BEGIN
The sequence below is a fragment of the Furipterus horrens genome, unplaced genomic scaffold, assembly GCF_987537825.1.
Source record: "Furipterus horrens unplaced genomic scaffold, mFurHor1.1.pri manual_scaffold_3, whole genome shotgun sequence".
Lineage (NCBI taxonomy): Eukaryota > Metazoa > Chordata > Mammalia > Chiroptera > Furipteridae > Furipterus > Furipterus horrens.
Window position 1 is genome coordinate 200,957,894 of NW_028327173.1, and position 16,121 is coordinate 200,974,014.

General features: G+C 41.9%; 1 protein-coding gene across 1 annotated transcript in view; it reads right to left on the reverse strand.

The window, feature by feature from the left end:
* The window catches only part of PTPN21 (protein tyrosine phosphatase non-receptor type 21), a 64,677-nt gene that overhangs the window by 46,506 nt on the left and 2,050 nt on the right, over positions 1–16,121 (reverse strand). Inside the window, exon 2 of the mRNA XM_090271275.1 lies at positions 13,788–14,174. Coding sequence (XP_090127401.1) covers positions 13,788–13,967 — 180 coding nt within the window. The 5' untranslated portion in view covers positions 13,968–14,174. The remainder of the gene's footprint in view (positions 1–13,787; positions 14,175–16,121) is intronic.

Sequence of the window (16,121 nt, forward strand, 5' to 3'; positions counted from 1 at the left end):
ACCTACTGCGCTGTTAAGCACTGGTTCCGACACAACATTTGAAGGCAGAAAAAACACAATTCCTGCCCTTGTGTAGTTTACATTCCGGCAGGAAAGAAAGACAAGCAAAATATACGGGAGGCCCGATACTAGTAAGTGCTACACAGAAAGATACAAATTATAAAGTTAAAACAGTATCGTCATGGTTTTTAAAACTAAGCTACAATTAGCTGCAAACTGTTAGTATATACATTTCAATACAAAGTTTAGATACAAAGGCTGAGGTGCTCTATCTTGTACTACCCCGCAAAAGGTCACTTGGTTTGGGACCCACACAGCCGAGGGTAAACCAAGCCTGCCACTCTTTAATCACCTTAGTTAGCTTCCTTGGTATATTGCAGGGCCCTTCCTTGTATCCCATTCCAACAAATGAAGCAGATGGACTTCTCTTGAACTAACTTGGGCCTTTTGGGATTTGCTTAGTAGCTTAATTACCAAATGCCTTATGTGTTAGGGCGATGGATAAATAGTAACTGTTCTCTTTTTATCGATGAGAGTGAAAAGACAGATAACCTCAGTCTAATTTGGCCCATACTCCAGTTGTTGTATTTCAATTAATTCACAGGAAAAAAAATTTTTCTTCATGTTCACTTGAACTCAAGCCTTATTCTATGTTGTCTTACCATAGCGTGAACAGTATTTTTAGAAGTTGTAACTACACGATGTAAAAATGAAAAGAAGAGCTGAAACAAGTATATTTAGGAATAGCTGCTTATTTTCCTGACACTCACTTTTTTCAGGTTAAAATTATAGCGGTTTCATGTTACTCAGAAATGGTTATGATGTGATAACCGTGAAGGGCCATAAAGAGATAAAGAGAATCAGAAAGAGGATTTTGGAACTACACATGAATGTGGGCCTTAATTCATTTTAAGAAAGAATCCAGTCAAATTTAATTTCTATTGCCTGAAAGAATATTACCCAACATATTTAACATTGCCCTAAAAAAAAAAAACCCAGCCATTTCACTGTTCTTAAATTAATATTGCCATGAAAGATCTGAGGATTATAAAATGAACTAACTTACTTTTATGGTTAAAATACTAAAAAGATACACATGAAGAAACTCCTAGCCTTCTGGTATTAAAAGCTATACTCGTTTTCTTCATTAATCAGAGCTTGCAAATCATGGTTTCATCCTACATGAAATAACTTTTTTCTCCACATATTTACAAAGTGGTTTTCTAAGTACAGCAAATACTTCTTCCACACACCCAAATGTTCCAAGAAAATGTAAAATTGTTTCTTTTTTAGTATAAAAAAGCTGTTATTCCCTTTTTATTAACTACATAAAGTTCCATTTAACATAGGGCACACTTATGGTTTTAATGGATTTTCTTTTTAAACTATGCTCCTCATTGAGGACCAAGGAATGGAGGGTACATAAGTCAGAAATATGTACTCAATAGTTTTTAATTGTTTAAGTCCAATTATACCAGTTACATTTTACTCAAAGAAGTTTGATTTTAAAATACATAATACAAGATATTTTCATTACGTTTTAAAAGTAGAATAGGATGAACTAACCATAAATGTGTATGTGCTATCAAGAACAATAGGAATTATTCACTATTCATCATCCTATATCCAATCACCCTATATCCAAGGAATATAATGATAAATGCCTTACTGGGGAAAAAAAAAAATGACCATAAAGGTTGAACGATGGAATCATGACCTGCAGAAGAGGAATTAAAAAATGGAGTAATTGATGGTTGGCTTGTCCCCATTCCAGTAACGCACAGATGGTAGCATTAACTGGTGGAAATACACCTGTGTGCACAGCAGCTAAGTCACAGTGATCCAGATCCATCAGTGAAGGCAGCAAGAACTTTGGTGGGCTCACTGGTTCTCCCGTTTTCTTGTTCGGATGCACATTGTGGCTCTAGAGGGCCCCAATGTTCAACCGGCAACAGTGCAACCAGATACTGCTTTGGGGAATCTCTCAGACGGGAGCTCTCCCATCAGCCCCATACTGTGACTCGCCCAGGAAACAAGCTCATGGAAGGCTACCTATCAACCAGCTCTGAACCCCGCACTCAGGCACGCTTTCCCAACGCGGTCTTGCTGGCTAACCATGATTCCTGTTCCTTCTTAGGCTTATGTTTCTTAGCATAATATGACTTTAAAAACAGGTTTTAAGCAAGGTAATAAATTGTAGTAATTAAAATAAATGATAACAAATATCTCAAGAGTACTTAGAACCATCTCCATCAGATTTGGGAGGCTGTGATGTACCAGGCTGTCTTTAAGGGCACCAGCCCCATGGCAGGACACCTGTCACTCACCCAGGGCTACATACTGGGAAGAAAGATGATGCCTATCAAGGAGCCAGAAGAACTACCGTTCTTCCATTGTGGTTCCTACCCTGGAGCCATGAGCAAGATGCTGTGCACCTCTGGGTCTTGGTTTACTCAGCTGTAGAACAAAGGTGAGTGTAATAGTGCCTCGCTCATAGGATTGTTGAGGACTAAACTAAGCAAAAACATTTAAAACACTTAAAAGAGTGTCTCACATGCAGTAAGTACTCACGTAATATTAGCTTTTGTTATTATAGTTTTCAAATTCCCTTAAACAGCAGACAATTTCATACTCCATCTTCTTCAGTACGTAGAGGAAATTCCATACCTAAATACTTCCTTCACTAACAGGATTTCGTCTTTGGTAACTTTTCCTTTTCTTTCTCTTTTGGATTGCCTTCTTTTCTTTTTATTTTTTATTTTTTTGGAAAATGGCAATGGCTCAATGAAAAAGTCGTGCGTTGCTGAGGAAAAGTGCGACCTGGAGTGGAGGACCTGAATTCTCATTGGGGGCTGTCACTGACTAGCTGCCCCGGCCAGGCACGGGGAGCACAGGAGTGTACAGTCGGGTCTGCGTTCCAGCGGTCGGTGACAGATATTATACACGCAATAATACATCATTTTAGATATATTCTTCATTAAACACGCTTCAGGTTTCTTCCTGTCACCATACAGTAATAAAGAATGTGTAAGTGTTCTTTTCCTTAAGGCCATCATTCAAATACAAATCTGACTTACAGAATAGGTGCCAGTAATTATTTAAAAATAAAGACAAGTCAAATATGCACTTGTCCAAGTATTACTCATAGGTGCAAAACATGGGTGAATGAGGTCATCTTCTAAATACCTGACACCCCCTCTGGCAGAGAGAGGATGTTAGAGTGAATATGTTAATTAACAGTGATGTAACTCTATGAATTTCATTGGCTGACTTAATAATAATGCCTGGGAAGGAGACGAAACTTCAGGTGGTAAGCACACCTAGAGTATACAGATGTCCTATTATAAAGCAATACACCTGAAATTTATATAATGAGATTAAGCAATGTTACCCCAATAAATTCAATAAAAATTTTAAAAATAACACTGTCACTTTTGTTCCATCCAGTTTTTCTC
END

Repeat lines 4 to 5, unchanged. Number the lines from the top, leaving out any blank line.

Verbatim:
Window position 1 is genome coordinate 200,957,894 of NW_028327173.1, and position 16,121 is coordinate 200,974,014.

General features: G+C 41.9%; 1 protein-coding gene across 1 annotated transcript in view; it reads right to left on the reverse strand.